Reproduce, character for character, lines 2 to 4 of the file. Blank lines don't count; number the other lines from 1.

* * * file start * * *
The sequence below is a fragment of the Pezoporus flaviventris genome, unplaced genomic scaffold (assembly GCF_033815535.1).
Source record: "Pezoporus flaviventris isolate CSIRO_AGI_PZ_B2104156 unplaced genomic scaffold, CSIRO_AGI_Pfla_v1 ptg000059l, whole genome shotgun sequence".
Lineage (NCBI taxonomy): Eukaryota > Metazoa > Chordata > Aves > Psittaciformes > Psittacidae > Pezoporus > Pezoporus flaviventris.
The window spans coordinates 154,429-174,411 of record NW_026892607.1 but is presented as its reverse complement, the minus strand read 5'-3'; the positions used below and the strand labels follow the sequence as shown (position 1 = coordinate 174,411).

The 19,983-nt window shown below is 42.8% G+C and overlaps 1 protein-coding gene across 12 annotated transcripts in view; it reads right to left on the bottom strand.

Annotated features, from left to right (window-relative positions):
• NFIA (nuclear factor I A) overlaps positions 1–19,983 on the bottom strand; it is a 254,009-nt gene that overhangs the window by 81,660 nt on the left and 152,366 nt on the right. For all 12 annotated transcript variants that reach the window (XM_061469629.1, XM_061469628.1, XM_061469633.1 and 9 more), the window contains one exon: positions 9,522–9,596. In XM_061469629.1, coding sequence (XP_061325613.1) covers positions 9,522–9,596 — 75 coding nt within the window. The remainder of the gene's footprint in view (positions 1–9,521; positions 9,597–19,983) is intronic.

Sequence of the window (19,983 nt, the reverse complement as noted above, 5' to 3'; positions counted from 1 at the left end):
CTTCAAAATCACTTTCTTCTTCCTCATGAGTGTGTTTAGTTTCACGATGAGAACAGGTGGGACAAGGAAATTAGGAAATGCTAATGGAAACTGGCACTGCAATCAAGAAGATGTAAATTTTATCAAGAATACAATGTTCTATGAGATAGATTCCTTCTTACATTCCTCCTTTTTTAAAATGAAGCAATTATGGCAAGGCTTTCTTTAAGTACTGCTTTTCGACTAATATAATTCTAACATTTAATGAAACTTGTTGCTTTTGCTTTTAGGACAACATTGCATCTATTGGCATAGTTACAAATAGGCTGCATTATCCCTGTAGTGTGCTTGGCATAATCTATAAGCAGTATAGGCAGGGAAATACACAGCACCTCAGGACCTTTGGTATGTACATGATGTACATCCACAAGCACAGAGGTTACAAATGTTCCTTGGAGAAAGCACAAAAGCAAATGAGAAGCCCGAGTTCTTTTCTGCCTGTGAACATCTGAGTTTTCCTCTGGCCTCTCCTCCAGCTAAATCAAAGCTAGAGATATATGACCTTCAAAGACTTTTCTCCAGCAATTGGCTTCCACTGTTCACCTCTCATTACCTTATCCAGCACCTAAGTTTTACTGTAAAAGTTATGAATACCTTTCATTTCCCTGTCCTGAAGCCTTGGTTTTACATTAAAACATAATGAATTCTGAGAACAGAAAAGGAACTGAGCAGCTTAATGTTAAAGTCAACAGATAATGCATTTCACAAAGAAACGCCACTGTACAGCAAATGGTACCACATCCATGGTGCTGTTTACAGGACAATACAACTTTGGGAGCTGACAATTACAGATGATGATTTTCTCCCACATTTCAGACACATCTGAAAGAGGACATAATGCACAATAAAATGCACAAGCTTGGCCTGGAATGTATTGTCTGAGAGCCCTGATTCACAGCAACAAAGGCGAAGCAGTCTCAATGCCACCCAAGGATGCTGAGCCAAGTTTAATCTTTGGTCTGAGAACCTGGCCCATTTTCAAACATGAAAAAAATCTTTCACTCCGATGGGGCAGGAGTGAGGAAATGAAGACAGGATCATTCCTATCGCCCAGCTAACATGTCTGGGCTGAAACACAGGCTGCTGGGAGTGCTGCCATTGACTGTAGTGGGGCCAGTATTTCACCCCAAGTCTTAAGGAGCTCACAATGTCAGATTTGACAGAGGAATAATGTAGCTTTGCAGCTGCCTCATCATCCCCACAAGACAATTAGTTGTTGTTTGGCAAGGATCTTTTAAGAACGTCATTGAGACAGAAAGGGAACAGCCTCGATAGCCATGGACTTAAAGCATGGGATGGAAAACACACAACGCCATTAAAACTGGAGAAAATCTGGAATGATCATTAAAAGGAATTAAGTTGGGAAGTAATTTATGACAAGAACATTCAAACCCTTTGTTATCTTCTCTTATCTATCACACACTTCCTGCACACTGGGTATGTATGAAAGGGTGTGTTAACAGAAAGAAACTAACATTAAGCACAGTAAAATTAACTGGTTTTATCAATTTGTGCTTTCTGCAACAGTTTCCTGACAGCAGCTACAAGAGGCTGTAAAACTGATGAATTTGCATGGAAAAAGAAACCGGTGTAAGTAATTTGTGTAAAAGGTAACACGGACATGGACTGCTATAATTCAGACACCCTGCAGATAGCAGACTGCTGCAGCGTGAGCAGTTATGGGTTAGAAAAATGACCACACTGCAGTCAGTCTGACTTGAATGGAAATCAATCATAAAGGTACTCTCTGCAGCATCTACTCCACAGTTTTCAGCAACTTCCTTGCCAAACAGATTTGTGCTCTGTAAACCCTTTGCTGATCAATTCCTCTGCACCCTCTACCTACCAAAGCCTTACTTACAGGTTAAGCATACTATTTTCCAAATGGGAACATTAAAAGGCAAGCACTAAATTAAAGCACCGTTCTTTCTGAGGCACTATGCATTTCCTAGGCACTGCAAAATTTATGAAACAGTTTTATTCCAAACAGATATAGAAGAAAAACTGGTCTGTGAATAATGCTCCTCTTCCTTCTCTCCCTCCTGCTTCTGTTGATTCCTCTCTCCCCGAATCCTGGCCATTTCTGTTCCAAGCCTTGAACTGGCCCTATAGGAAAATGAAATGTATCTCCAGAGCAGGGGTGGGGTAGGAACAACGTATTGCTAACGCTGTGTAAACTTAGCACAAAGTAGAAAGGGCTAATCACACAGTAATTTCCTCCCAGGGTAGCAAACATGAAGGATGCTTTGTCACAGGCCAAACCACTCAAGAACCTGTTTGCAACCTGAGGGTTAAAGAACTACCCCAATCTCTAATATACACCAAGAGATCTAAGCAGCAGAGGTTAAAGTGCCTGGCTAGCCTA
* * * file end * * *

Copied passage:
Source record: "Pezoporus flaviventris isolate CSIRO_AGI_PZ_B2104156 unplaced genomic scaffold, CSIRO_AGI_Pfla_v1 ptg000059l, whole genome shotgun sequence".
Lineage (NCBI taxonomy): Eukaryota > Metazoa > Chordata > Aves > Psittaciformes > Psittacidae > Pezoporus > Pezoporus flaviventris.
The window spans coordinates 154,429-174,411 of record NW_026892607.1 but is presented as its reverse complement, the minus strand read 5'-3'; the positions used below and the strand labels follow the sequence as shown (position 1 = coordinate 174,411).